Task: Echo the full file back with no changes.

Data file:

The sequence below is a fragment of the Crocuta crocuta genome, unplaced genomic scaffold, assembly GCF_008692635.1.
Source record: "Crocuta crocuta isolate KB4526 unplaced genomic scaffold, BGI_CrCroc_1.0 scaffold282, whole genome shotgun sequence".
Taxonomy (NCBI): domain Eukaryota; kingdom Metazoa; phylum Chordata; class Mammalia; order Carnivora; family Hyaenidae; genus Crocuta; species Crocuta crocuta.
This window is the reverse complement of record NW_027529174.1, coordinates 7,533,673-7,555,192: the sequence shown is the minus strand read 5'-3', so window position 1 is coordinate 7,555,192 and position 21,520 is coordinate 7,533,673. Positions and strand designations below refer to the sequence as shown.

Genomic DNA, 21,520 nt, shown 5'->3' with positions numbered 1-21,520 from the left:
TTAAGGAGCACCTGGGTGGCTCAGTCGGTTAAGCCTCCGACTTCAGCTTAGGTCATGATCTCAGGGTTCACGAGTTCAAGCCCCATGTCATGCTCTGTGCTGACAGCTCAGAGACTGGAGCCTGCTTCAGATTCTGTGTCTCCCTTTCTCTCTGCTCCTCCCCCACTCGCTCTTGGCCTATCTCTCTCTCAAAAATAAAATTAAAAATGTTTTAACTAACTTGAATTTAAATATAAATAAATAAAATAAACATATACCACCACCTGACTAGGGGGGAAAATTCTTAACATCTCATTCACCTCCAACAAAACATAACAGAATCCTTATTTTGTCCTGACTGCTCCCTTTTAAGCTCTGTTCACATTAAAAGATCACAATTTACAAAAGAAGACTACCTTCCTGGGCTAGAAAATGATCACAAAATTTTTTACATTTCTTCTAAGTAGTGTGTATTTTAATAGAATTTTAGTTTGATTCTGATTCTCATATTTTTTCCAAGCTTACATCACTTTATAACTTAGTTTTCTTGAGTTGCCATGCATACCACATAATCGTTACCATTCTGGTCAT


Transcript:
The sequence below is a fragment of the Crocuta crocuta genome, unplaced genomic scaffold, assembly GCF_008692635.1.
Source record: "Crocuta crocuta isolate KB4526 unplaced genomic scaffold, BGI_CrCroc_1.0 scaffold282, whole genome shotgun sequence".
Taxonomy (NCBI): domain Eukaryota; kingdom Metazoa; phylum Chordata; class Mammalia; order Carnivora; family Hyaenidae; genus Crocuta; species Crocuta crocuta.
This window is the reverse complement of record NW_027529174.1, coordinates 7,533,673-7,555,192: the sequence shown is the minus strand read 5'-3', so window position 1 is coordinate 7,555,192 and position 21,520 is coordinate 7,533,673. Positions and strand designations below refer to the sequence as shown.

Genomic DNA, 21,520 nt, shown 5'->3' with positions numbered 1-21,520 from the left:
TTAAGGAGCACCTGGGTGGCTCAGTCGGTTAAGCCTCCGACTTCAGCTTAGGTCATGATCTCAGGGTTCACGAGTTCAAGCCCCATGTCATGCTCTGTGCTGACAGCTCAGAGACTGGAGCCTGCTTCAGATTCTGTGTCTCCCTTTCTCTCTGCTCCTCCCCCACTCGCTCTTGGCCTATCTCTCTCTCAAAAATAAAATTAAAAATGTTTTAACTAACTTGAATTTAAATATAAATAAATAAAATAAACATATACCACCACCTGACTAGGGGGGAAAATTCTTAACATCTCATTCACCTCCAACAAAACATAACAGAATCCTTATTTTGTCCTGACTGCTCCCTTTTAAGCTCTGTTCACATTAAAAGATCACAATTTACAAAAGAAGACTACCTTCCTGGGCTAGAAAATGATCACAAAATTTTTTACATTTCTTCTAAGTAGTGTGTATTTTAATAGAATTTTAGTTTGATTCTGATTCTCATATTTTTTCCAAGCTTACATCACTTTATAACTTAGTTTTCTTGAGTTGCCATGCATACCACATAATCGTTACCATTCTGGTCAT